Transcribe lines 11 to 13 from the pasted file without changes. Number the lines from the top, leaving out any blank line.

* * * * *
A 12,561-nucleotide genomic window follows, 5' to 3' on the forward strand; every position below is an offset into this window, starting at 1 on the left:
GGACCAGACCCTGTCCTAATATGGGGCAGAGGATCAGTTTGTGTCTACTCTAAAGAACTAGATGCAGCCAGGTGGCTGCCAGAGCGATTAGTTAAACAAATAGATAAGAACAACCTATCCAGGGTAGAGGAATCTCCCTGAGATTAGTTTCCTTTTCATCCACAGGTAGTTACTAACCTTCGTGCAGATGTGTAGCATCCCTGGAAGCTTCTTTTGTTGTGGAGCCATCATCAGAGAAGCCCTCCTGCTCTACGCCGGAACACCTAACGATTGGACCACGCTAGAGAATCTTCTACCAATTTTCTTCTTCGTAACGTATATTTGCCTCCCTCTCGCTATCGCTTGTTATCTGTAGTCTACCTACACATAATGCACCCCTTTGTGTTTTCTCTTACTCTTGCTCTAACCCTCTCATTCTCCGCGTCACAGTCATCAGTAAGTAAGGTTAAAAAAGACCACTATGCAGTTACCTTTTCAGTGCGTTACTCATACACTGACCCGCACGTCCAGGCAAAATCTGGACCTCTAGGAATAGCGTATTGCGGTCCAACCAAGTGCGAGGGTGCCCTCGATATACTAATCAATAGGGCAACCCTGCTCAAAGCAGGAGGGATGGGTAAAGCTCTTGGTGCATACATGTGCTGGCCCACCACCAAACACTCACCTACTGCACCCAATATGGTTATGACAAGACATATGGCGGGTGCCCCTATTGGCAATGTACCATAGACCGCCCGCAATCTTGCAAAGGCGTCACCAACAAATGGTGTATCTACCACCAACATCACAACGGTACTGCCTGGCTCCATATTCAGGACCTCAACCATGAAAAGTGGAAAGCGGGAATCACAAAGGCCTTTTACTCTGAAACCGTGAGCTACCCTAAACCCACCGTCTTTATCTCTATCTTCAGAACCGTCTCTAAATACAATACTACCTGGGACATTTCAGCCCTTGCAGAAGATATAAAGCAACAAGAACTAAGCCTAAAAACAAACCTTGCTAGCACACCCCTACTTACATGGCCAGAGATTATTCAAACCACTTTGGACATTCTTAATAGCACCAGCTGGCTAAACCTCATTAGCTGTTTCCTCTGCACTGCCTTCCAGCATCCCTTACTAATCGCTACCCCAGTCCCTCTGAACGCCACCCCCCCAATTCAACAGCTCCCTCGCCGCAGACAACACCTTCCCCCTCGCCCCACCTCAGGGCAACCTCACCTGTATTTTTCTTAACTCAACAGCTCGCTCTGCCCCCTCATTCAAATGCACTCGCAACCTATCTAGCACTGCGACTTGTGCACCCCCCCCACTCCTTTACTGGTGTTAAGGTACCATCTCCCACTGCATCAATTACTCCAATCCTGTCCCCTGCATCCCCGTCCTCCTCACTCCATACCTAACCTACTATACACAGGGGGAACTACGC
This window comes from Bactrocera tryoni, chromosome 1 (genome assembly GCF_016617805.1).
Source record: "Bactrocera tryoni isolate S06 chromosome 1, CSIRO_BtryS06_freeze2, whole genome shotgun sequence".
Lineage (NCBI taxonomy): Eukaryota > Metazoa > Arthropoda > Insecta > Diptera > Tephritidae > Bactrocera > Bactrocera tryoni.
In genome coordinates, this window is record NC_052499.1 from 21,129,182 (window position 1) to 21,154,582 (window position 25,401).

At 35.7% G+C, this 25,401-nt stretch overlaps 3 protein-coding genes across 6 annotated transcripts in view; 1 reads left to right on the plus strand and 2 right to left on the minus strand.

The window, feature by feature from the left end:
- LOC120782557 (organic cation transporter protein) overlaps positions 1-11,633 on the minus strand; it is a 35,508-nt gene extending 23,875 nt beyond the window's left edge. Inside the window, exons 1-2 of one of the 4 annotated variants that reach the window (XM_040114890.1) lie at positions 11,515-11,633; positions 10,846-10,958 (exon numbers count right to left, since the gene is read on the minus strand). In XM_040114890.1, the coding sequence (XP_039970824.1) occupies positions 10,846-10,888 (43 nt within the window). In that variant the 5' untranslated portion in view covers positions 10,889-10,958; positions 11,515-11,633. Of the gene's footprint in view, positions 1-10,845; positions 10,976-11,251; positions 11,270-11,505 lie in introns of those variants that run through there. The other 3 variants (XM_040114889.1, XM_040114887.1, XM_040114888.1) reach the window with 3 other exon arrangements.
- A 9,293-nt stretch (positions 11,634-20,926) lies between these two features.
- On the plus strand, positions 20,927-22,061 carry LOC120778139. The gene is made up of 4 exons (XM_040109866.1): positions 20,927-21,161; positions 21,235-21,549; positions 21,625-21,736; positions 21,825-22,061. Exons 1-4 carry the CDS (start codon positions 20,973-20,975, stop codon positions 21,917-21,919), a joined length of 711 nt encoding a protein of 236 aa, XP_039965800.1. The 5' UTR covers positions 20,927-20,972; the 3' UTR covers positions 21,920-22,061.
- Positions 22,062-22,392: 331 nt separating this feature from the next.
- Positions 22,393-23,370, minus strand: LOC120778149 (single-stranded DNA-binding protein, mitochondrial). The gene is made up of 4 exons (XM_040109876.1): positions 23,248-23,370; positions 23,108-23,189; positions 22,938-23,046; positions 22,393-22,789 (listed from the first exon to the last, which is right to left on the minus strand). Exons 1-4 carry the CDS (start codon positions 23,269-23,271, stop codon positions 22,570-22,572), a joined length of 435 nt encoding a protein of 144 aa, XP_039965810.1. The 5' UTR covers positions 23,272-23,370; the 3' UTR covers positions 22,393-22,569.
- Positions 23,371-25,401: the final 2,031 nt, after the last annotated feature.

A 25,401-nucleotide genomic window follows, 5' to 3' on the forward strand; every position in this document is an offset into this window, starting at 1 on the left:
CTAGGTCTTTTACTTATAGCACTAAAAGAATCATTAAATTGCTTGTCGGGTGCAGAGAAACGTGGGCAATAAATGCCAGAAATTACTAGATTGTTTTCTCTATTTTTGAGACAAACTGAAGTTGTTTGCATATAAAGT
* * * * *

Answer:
- On the plus strand, positions 20,927-22,061 carry LOC120778139. The gene is made up of 4 exons (XM_040109866.1): positions 20,927-21,161; positions 21,235-21,549; positions 21,625-21,736; positions 21,825-22,061. Exons 1-4 carry the CDS (start codon positions 20,973-20,975, stop codon positions 21,917-21,919), a joined length of 711 nt encoding a protein of 236 aa, XP_039965800.1. The 5' UTR covers positions 20,927-20,972; the 3' UTR covers positions 21,920-22,061.
- Positions 22,062-22,392: 331 nt separating this feature from the next.
- Positions 22,393-23,370, minus strand: LOC120778149 (single-stranded DNA-binding protein, mitochondrial). The gene is made up of 4 exons (XM_040109876.1): positions 23,248-23,370; positions 23,108-23,189; positions 22,938-23,046; positions 22,393-22,789 (listed from the first exon to the last, which is right to left on the minus strand). Exons 1-4 carry the CDS (start codon positions 23,269-23,271, stop codon positions 22,570-22,572), a joined length of 435 nt encoding a protein of 144 aa, XP_039965810.1. The 5' UTR covers positions 23,272-23,370; the 3' UTR covers positions 22,393-22,569.